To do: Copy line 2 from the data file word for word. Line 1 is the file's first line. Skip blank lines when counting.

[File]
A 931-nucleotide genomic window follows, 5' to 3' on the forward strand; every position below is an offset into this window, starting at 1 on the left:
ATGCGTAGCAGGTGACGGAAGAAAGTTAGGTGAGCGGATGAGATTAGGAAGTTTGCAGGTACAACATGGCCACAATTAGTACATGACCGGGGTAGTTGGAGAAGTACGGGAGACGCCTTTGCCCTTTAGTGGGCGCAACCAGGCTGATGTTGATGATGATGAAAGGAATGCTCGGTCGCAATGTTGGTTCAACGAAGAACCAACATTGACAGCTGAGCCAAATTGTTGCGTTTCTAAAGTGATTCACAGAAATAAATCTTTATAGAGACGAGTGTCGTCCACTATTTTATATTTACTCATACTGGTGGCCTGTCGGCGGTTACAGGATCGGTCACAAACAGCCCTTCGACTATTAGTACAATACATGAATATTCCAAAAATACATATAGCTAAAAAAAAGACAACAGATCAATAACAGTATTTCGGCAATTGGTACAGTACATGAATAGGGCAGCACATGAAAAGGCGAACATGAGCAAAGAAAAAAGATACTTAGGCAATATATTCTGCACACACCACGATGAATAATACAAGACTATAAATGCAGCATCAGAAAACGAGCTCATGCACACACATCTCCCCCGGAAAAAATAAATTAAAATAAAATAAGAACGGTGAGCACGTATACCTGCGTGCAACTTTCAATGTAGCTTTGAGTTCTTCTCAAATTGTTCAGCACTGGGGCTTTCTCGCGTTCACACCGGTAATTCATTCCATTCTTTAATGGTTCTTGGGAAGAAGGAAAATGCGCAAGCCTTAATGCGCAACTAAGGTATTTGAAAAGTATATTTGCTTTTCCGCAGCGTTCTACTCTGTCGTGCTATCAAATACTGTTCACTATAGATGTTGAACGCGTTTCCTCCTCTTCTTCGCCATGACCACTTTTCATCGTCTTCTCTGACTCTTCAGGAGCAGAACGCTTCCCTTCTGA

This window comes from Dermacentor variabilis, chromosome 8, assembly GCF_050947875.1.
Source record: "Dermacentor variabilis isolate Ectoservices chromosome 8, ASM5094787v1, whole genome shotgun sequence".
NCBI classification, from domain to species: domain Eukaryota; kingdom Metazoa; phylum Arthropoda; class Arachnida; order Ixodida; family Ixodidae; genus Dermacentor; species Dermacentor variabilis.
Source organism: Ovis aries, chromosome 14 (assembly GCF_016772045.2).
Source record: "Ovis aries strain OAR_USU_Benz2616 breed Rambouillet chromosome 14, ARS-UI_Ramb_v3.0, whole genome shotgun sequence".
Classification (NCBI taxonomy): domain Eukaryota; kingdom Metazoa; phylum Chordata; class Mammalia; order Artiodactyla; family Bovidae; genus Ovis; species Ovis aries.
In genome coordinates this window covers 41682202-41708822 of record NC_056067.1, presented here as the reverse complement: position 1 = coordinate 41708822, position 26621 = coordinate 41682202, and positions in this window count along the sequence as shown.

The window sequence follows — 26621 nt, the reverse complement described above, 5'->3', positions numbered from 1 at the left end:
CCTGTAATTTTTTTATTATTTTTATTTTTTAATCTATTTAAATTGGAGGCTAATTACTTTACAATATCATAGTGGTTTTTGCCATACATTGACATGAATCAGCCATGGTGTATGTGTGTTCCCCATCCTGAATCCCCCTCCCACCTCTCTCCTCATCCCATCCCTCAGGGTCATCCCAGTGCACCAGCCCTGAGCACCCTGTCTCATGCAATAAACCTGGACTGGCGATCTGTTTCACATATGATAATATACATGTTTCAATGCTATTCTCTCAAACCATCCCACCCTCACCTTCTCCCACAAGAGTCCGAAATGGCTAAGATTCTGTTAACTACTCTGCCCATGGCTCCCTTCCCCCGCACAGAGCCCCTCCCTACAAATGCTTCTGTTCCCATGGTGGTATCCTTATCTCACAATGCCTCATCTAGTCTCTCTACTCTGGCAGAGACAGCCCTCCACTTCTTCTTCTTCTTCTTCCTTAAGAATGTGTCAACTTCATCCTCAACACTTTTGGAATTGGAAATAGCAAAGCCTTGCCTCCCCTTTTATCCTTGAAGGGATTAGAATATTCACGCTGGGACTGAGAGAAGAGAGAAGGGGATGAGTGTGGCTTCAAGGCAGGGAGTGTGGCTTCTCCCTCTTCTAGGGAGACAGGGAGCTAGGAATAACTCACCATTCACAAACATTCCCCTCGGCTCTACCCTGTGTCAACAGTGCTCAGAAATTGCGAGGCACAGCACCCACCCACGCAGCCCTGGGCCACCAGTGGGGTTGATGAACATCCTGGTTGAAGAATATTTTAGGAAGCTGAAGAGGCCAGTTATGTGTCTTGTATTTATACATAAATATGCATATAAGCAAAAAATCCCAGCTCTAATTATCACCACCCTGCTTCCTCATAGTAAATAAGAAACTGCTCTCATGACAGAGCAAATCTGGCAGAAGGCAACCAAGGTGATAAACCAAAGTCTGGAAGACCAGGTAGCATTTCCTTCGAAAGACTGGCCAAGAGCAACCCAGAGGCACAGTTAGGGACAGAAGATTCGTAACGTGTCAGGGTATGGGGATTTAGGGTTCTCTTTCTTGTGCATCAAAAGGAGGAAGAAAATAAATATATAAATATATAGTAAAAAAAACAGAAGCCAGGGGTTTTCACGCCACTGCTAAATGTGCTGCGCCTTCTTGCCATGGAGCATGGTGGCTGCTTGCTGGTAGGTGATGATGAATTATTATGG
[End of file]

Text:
ATGCGTAGCAGGTGACGGAAGAAAGTTAGGTGAGCGGATGAGATTAGGAAGTTTGCAGGTACAACATGGCCACAATTAGTACATGACCGGGGTAGTTGGAGAAGTACGGGAGACGCCTTTGCCCTTTAGTGGGCGCAACCAGGCTGATGTTGATGATGATGAAAGGAATGCTCGGTCGCAATGTTGGTTCAACGAAGAACCAACATTGACAGCTGAGCCAAATTGTTGCGTTTCTAAAGTGATTCACAGAAATAAATCTTTATAGAGACGAGTGTCGTCCACTATTTTATATTTACTCATACTGGTGGCCTGTCGGCGGTTACAGGATCGGTCACAAACAGCCCTTCGACTATTAGTACAATACATGAATATTCCAAAAATACATATAGCTAAAAAAAAGACAACAGATCAATAACAGTATTTCGGCAATTGGTACAGTACATGAATAGGGCAGCACATGAAAAGGCGAACATGAGCAAAGAAAAAAGATACTTAGGCAATATATTCTGCACACACCACGATGAATAATACAAGACTATAAATGCAGCATCAGAAAACGAGCTCATGCACACACATCTCCCCCGGAAAAAATAAATTAAAATAAAATAAGAACGGTGAGCACGTATACCTGCGTGCAACTTTCAATGTAGCTTTGAGTTCTTCTCAAATTGTTCAGCACTGGGGCTTTCTCGCGTTCACACCGGTAATTCATTCCATTCTTTAATGGTTCTTGGGAAGAAGGAAAATGCGCAAGCCTTAATGCGCAACTAAGGTATTTGAAAAGTATATTTGCTTTTCCGCAGCGTTCTACTCTGTCGTGCTATCAAATACTGTTCACTATAGATGTTGAACGCGTTTCCTCCTCTTCTTCGCCATGACCACTTTTCATCGTCTTCTCTGACTCTTCAGGAGCAGAACGCTTCCCTTCTGA